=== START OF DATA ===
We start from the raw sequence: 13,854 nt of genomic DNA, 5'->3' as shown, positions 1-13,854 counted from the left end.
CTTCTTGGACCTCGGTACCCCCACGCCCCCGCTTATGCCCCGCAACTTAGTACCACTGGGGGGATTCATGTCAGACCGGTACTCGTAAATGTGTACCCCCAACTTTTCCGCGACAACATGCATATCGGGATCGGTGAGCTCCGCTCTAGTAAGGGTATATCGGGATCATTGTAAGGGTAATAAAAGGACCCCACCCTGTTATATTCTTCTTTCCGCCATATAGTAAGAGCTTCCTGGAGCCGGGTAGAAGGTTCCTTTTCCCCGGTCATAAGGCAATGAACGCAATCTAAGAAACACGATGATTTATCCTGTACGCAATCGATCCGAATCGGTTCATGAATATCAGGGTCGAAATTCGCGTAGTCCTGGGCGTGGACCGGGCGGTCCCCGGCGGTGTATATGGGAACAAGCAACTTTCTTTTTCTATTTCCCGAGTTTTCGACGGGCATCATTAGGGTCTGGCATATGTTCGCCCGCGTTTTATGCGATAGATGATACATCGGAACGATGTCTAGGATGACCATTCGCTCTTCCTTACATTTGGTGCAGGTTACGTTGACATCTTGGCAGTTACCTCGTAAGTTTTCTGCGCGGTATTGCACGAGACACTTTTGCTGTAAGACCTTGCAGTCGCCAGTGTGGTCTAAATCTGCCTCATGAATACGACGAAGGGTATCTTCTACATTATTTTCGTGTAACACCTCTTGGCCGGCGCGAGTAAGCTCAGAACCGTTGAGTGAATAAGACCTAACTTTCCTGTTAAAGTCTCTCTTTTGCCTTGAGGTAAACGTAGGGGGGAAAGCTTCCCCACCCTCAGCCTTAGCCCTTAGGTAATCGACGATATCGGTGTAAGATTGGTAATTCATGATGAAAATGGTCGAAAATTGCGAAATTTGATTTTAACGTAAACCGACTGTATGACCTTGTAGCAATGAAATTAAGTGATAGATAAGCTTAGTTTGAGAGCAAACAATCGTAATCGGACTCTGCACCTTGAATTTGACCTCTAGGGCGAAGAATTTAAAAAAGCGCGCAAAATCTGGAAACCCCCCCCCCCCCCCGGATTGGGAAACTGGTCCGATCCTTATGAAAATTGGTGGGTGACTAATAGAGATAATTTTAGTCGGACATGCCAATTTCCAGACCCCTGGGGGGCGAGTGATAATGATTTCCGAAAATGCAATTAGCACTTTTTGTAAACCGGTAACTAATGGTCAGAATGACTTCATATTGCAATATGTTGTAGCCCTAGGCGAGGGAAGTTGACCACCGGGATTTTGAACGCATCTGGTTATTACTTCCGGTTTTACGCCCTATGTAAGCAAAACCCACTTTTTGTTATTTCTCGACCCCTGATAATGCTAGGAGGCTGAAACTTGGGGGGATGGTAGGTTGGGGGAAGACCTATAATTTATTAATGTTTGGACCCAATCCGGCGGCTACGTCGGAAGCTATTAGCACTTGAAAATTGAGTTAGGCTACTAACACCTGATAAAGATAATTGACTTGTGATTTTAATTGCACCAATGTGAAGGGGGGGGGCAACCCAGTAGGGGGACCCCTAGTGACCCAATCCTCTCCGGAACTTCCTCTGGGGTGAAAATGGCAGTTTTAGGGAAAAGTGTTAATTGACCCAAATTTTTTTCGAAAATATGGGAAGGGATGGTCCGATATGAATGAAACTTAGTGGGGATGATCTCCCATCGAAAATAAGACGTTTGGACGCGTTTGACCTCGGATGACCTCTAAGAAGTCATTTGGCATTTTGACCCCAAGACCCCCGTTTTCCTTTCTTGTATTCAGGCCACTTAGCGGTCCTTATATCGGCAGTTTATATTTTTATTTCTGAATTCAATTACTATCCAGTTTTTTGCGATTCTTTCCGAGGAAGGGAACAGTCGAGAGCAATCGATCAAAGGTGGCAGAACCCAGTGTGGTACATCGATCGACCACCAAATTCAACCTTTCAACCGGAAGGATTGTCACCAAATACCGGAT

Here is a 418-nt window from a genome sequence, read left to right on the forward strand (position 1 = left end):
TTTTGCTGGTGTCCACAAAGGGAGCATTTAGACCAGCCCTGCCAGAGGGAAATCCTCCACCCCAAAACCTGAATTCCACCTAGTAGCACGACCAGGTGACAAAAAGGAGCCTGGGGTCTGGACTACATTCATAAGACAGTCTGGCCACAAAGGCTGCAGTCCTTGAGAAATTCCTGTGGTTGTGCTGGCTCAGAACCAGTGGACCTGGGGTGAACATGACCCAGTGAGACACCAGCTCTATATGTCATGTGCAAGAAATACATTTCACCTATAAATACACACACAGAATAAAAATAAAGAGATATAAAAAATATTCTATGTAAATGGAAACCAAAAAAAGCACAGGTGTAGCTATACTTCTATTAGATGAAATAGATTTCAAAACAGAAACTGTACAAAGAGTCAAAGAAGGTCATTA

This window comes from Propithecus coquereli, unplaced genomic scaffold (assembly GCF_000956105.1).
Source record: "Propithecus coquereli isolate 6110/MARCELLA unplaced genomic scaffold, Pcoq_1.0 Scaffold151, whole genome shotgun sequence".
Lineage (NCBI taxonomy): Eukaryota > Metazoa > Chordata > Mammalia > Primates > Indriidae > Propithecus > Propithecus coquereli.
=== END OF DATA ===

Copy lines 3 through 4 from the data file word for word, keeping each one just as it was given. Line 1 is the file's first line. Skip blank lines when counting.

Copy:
Here is a 418-nt window from a genome sequence, read left to right on the forward strand (position 1 = left end):
TTTTGCTGGTGTCCACAAAGGGAGCATTTAGACCAGCCCTGCCAGAGGGAAATCCTCCACCCCAAAACCTGAATTCCACCTAGTAGCACGACCAGGTGACAAAAAGGAGCCTGGGGTCTGGACTACATTCATAAGACAGTCTGGCCACAAAGGCTGCAGTCCTTGAGAAATTCCTGTGGTTGTGCTGGCTCAGAACCAGTGGACCTGGGGTGAACATGACCCAGTGAGACACCAGCTCTATATGTCATGTGCAAGAAATACATTTCACCTATAAATACACACACAGAATAAAAATAAAGAGATATAAAAAATATTCTATGTAAATGGAAACCAAAAAAAGCACAGGTGTAGCTATACTTCTATTAGATGAAATAGATTTCAAAACAGAAACTGTACAAAGAGTCAAAGAAGGTCATTA